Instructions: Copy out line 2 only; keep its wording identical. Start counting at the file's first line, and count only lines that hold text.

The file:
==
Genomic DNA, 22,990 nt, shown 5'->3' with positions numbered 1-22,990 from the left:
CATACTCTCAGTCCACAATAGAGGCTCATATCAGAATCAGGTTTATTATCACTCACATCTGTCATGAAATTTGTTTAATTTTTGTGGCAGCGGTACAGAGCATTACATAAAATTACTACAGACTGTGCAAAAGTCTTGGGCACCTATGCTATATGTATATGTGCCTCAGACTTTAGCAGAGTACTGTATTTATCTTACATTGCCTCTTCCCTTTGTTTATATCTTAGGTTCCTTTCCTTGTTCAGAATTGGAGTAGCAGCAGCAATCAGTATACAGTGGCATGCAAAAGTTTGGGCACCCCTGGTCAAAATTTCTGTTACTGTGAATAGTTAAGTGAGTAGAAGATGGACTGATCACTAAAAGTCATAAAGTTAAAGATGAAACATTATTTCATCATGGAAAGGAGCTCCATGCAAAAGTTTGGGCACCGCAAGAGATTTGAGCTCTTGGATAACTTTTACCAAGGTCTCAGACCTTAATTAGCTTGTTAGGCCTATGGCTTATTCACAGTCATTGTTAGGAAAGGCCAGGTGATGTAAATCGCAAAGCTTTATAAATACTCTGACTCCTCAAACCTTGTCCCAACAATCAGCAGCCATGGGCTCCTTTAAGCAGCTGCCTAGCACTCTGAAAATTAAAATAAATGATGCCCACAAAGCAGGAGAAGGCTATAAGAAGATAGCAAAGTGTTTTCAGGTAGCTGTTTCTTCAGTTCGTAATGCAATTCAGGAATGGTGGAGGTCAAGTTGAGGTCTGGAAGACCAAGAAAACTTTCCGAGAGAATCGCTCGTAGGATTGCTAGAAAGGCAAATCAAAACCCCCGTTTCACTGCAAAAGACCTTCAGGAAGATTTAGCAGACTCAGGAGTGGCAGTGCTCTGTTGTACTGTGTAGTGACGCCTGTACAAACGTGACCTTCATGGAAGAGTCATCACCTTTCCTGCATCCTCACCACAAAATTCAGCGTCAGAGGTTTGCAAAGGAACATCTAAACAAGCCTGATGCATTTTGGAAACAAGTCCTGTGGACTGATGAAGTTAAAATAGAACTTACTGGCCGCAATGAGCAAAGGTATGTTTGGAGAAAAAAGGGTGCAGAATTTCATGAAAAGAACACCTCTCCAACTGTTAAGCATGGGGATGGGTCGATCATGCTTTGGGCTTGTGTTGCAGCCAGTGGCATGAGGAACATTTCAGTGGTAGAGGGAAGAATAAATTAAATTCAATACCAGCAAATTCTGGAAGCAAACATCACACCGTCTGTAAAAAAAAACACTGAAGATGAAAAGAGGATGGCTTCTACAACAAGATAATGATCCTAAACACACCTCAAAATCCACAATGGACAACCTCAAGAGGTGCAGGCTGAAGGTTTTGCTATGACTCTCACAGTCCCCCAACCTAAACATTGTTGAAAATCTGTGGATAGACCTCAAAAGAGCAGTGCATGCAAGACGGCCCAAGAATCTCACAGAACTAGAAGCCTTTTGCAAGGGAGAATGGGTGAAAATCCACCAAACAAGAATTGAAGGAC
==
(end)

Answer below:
CATACTCTCAGTCCACAATAGAGGCTCATATCAGAATCAGGTTTATTATCACTCACATCTGTCATGAAATTTGTTTAATTTTTGTGGCAGCGGTACAGAGCATTACATAAAATTACTACAGACTGTGCAAAAGTCTTGGGCACCTATGCTATATGTATATGTGCCTCAGACTTTAGCAGAGTACTGTATTTATCTTACATTGCCTCTTCCCTTTGTTTATATCTTAGGTTCCTTTCCTTGTTCAGAATTGGAGTAGCAGCAGCAATCAGTATACAGTGGCATGCAAAAGTTTGGGCACCCCTGGTCAAAATTTCTGTTACTGTGAATAGTTAAGTGAGTAGAAGATGGACTGATCACTAAAAGTCATAAAGTTAAAGATGAAACATTATTTCATCATGGAAAGGAGCTCCATGCAAAAGTTTGGGCACCGCAAGAGATTTGAGCTCTTGGATAACTTTTACCAAGGTCTCAGACCTTAATTAGCTTGTTAGGCCTATGGCTTATTCACAGTCATTGTTAGGAAAGGCCAGGTGATGTAAATCGCAAAGCTTTATAAATACTCTGACTCCTCAAACCTTGTCCCAACAATCAGCAGCCATGGGCTCCTTTAAGCAGCTGCCTAGCACTCTGAAAATTAAAATAAATGATGCCCACAAAGCAGGAGAAGGCTATAAGAAGATAGCAAAGTGTTTTCAGGTAGCTGTTTCTTCAGTTCGTAATGCAATTCAGGAATGGTGGAGGTCAAGTTGAGGTCTGGAAGACCAAGAAAACTTTCCGAGAGAATCGCTCGTAGGATTGCTAGAAAGGCAAATCAAAACCCCCGTTTCACTGCAAAAGACCTTCAGGAAGATTTAGCAGACTCAGGAGTGGCAGTGCTCTGTTGTACTGTGTAGTGACGCCTGTACAAACGTGACCTTCATGGAAGAGTCATCACCTTTCCTGCATCCTCACCACAAAATTCAGCGTCAGAGGTTTGCAAAGGAACATCTAAACAAGCCTGATGCATTTTGGAAACAAGTCCTGTGGACTGATGAAGTTAAAATAGAACTTACTGGCCGCAATGAGCAAAGGTATGTTTGGAGAAAAAAGGGTGCAGAATTTCATGAAAAGAACACCTCTCCAACTGTTAAGCATGGGGATGGGTCGATCATGCTTTGGGCTTGTGTTGCAGCCAGTGGCATGAGGAACATTTCAGTGGTAGAGGGAAGAATAAATTAAATTCAATACCAGCAAATTCTGGAAGCAAACATCACACCGTCTGTAAAAAAAAACACTGAAGATGAAAAGAGGATGGCTTCTACAACAAGATAATGATCCTAAACACACCTCAAAATCCACAATGGACAACCTCAAGAGGTGCAGGCTGAAGGTTTTGCTATGACTCTCACAGTCCCCCAACCTAAACATTGTTGAAAATCTGTGGATAGACCTCAAAAGAGCAGTGCATGCAAGACGGCCCAAGAATCTCACAGAACTAGAAGCCTTTTGCAAGGGAGAATGGGTGAAAATCCACCAAACAAGAATTGAAGGAC